When tested with an XRF instrument this yellow hand juicer / citrus juicer / lemon squeezer had the following readings:
- Lead (Pb): 658 +/- 45 ppm
- Barium (Ba): 7,731 +/- 336 ppm
- Tin (Sn): 213 +/- 25 ppm
- Gold (Au): 259 +/- 101 ppm
- Zinc (Zn): 4,401 +/- 212 ppm
- Copper (Cu): 2,544 +/- 161 ppm
- Iron (Fe): 1,245 +/- 239 ppm
- Vanadium (V): 23,900 +/- 900 ppm
- Titanium (Ti): 104,000 +/- 3,800 ppm
- Magnesium (Mn): 2,502 +/- 489 ppm
This piece was negative for Arsenic, Cadmium and Mercury (if a metal is not listed above it was not detected.).
Most juicers like this that I have tested have been positive for high levels of Lead. Click HERE to see a few more examples.
Because these items are frequently subjected to the acids of citrus juices in normal expected use of the item, I am not comfortable with the levels of Lead I have found in nearly every example of one these (except all-stainless ones.) The painted ones like this are all also usually peeling or chipping (or at least showing quite a bit of wear) in the painted surfaces – especially the areas where the fruit goes to be squeezed.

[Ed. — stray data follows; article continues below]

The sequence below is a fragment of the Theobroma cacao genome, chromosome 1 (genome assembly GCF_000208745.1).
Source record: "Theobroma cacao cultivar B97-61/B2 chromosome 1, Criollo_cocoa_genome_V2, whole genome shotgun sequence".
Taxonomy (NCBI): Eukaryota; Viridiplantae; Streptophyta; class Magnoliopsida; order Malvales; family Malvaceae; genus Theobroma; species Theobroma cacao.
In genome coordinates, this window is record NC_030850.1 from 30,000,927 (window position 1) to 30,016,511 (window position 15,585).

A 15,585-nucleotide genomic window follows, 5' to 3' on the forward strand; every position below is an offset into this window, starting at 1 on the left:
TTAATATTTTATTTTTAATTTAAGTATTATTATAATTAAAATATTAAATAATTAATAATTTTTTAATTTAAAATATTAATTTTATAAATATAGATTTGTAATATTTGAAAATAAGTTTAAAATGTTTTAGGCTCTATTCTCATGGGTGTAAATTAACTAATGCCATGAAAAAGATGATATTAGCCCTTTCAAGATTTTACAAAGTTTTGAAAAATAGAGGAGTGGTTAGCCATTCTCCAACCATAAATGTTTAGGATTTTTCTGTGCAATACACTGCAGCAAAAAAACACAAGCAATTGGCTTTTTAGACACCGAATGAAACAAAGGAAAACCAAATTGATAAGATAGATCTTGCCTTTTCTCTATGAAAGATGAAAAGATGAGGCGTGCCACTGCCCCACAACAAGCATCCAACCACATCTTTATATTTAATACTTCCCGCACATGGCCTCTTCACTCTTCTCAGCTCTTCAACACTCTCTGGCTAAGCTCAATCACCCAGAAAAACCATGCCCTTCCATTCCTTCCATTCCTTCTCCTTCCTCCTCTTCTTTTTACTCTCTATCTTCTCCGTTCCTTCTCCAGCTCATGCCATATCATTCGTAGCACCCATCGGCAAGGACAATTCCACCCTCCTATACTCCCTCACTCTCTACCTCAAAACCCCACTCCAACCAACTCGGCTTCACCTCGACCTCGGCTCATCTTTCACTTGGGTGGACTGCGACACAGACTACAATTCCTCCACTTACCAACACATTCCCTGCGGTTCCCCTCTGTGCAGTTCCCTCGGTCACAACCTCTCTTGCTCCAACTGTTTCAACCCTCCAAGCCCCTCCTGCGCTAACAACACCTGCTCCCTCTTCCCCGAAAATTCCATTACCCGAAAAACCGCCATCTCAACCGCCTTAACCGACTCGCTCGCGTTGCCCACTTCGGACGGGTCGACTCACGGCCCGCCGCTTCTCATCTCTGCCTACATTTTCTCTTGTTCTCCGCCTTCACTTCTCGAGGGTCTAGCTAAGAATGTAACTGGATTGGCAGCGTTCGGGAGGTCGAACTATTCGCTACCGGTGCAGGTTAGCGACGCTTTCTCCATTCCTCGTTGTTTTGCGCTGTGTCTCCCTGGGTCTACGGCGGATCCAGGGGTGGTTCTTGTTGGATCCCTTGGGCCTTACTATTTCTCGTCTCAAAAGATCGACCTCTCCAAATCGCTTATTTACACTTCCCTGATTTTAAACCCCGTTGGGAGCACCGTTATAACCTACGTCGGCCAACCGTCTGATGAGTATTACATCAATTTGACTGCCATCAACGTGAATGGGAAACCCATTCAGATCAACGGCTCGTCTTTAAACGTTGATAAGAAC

As a result I recommend avoiding this type of hand juicer/ lemon squeezer (even if it has a paint or coating that is in good shape.)
For context: the amount of Lead that is considered toxic in the paint or coating of a modern item manufactured and intended for use by children is anything 90 ppm Lead or higher in the paint or coating and anything 100 ppm Lead (or higher) in the substrate – as detectable with an XRF instrument.
Dishware and cookware (including things like juicers) are not generally regulated for total Lead content as detectable with an XRF instrument.
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